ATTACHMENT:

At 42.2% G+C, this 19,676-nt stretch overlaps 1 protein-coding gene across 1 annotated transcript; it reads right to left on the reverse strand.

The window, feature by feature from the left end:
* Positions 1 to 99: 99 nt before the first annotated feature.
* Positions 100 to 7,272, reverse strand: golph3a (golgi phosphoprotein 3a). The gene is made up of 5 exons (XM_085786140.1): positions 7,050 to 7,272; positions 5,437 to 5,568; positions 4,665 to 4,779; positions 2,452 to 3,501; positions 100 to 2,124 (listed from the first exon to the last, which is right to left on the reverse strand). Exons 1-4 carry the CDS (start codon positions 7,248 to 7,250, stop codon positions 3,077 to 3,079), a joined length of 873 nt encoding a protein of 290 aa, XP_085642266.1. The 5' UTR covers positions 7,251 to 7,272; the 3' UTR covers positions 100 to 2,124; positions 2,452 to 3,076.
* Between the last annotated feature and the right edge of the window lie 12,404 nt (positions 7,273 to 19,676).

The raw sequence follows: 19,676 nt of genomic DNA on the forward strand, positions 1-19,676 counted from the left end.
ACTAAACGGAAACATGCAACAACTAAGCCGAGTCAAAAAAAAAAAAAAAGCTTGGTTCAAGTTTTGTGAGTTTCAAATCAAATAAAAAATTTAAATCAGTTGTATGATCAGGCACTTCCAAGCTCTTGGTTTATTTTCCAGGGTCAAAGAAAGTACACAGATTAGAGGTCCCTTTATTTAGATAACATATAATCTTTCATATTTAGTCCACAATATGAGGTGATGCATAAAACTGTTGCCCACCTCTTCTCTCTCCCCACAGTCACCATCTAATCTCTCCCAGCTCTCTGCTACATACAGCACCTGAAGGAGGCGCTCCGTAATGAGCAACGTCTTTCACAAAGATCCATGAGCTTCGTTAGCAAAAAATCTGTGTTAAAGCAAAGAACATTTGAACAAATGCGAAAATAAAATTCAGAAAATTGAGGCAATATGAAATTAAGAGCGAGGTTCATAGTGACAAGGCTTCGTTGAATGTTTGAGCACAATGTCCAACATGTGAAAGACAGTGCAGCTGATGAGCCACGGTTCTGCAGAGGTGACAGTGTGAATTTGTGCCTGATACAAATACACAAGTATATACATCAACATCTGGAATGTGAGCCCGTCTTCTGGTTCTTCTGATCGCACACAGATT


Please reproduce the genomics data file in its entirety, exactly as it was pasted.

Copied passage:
At 42.2% G+C, this 19,676-nt stretch overlaps 1 protein-coding gene across 1 annotated transcript; it reads right to left on the reverse strand.

The window, feature by feature from the left end:
* Positions 1 to 99: 99 nt before the first annotated feature.
* Positions 100 to 7,272, reverse strand: golph3a (golgi phosphoprotein 3a). The gene is made up of 5 exons (XM_085786140.1): positions 7,050 to 7,272; positions 5,437 to 5,568; positions 4,665 to 4,779; positions 2,452 to 3,501; positions 100 to 2,124 (listed from the first exon to the last, which is right to left on the reverse strand). Exons 1-4 carry the CDS (start codon positions 7,248 to 7,250, stop codon positions 3,077 to 3,079), a joined length of 873 nt encoding a protein of 290 aa, XP_085642266.1. The 5' UTR covers positions 7,251 to 7,272; the 3' UTR covers positions 100 to 2,124; positions 2,452 to 3,076.
* Between the last annotated feature and the right edge of the window lie 12,404 nt (positions 7,273 to 19,676).

The raw sequence follows: 19,676 nt of genomic DNA on the forward strand, positions 1-19,676 counted from the left end.
ACTAAACGGAAACATGCAACAACTAAGCCGAGTCAAAAAAAAAAAAAAAGCTTGGTTCAAGTTTTGTGAGTTTCAAATCAAATAAAAAATTTAAATCAGTTGTATGATCAGGCACTTCCAAGCTCTTGGTTTATTTTCCAGGGTCAAAGAAAGTACACAGATTAGAGGTCCCTTTATTTAGATAACATATAATCTTTCATATTTAGTCCACAATATGAGGTGATGCATAAAACTGTTGCCCACCTCTTCTCTCTCCCCACAGTCACCATCTAATCTCTCCCAGCTCTCTGCTACATACAGCACCTGAAGGAGGCGCTCCGTAATGAGCAACGTCTTTCACAAAGATCCATGAGCTTCGTTAGCAAAAAATCTGTGTTAAAGCAAAGAACATTTGAACAAATGCGAAAATAAAATTCAGAAAATTGAGGCAATATGAAATTAAGAGCGAGGTTCATAGTGACAAGGCTTCGTTGAATGTTTGAGCACAATGTCCAACATGTGAAAGACAGTGCAGCTGATGAGCCACGGTTCTGCAGAGGTGACAGTGTGAATTTGTGCCTGATACAAATACACAAGTATATACATCAACATCTGGAATGTGAGCCCGTCTTCTGGTTCTTCTGATCGCACACAGATT